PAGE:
United States Tennis Association Media Conference
Wednesday January 9, 2019
New York, New York
BRENDAN McINTYRE: Thank you, everyone, for joining the call today. We’re incredibly excited to make this announcement. We are joined by the USTA chairman of the board and president, Patrick Galbraith; chief executive professional tennis from the USTA, Stacey Allaster; the general manager of player development, Martin Blackman; and our new Davis Cup captain, Mardy Fish.
I will turn it over to Patrick for some comments.
PATRICK GALBRAITH: Today we are pleased to announce Mardy Fish named the U.S. Davis Cup captain. We’re thrilled with the excitement and passion Mardy is going to bring to the team. As a former player, I know Mardy will inspire our players to get success throughout the year and years to come.
I also want to thank Jim Courier for his time and his leadership as Davis Cup captain. He’s been a great ambassador for our team.
With that, I would like to turn it over to Stacey Allaster, chief executive of professional tennis.
STACEY ALLASTER: Thank you. Good afternoon, everyone. Still a few days, Happy New Year.
I think before I say my remarks, thank you, everyone, in advance for all the support you’ll give us in 2019 to support our athletes, our tournaments and everything we’re doing for the game at the USTA. That’s what today’s call is really all about.
When we look at our pro tennis assets, what we’re trying to do is really integrate those assets to further utilize and optimize, to support our player development goals, and to grow the game through our Net Generation initiatives throughout the country.
We started this process a few years ago when Kathy Rinaldi was appointed our Federation Cup captain. Last couple of years, Jim Courier stepped up, as well, in this new model where he played an ambassadorial role for our Net Generation launch. He was also really helpful and successful in working with Martin Blackman as it relates to full integration with Team USA.
I’ll turn it over to Martin to give you more details on how this position will evolve even further with our new Davis Cup captain, Mardy Fish.
MARTIN BLACKMAN: Thanks, everyone for making the call.
Just a couple things on the front end. I want to just recognize Patrick Galbraith for initiating what has been a very deliberate process to identify our next captain. I also want to recognize and thank Jim Courier, who has been a great captain, great to work with.
As we looked for our new captain, we saw an opportunity to expand the role and have a year-round presence for the captain, and even more integration with player development. Jim Courier, Captain Courier, was great to work with, so generous with his time. With this new role, we’re going to be able to even expand it more.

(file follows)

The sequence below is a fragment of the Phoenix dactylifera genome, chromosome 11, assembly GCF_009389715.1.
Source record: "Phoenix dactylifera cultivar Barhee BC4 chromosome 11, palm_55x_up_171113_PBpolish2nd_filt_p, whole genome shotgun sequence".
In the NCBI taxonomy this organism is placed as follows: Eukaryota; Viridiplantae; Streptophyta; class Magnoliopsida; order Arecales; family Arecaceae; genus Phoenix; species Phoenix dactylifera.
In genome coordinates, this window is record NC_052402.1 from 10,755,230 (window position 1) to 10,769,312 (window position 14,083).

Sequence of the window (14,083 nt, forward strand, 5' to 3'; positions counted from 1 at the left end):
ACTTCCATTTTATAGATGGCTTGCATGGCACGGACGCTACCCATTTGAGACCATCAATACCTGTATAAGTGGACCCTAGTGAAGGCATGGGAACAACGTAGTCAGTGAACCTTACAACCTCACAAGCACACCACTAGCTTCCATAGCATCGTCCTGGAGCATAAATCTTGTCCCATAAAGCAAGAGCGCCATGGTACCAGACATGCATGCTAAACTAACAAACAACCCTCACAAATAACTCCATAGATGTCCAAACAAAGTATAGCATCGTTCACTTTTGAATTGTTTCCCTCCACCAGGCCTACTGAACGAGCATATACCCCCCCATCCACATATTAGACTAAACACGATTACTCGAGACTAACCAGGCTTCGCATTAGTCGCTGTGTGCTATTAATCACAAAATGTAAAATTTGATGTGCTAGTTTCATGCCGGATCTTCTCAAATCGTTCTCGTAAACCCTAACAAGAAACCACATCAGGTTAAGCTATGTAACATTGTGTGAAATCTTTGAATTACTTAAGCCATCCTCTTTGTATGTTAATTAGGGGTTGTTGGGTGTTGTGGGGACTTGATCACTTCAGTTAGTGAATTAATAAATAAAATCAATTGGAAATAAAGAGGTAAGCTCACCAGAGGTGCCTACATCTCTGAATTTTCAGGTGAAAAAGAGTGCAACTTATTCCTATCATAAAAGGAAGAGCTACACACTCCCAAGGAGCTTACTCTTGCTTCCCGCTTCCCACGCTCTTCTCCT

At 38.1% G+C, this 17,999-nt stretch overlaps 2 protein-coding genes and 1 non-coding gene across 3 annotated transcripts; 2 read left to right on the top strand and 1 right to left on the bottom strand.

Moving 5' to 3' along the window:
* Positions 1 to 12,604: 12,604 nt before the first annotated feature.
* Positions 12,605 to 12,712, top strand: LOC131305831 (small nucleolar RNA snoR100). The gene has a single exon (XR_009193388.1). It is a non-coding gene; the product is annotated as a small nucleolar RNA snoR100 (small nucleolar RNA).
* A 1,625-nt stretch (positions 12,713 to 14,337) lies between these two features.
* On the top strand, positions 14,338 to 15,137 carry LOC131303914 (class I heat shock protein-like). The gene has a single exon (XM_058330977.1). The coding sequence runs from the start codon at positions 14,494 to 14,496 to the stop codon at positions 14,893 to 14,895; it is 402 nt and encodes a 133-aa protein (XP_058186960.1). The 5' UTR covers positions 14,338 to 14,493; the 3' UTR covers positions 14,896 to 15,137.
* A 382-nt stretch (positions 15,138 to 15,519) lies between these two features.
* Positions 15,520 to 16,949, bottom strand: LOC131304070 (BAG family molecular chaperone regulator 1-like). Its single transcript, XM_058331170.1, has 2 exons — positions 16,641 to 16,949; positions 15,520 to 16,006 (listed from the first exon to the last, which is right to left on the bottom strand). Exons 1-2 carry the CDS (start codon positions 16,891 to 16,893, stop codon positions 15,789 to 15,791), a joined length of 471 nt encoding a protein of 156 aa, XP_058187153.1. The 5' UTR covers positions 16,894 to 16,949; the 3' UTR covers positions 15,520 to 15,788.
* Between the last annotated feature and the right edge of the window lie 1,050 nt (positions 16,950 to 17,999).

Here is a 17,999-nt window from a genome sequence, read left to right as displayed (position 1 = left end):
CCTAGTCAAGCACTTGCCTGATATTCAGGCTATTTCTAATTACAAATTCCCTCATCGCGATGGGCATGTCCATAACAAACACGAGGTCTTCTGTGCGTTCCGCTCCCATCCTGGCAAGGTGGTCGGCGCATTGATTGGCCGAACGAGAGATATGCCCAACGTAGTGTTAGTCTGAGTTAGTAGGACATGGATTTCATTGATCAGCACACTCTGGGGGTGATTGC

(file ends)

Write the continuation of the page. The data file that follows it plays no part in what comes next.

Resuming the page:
Mardy will be able to go to selected tournaments throughout the year to interface with our top players and their private coaches. The guys have told us that that support year-round at the tournaments on the outside courts just means so much to them. Obviously that will enable Mardy to get to know their games even more so that when we get to Madrid, we’ve got that competitive advantage.
Also Mardy in this role will be a great ambassador not just for American tennis and our top players but also for our Net Generation youth initiative, which is really our focus right now at the base to grow the game.
In his position of leadership, he’s going to be someone who kids look to as an inspirational figure. When they see Mardy and the guys with that jacket in Madrid representing Team USA, they’ll also know that Mardy really cares about every kid who picks up a racquet.
So excited to have Mardy on the team. He knows our coaches really well in the pro space. He has unbelievable relationships with our top players. I just know that it’s going to be a great era that we’re entering into with Mardy as captain.
BRENDAN McINTYRE: We’ll turn it over to our newest Davis Cup captain, Mardy Fish.
MARDY FISH: Thank you. Obviously I thank everyone for being on the call today.
It’s a really special morning out here in L.A., no doubt. Ever since I turned pro, was a practice partner, I’ve been through a few generations of Davis Cup captains, all the way back to Johnny Mack in 1999 in Santander. It’s been something that is a dream job for me, something that I won’t take for granted, and am completely honored. It’s just incredibly special to even be mentioned as a possible candidate.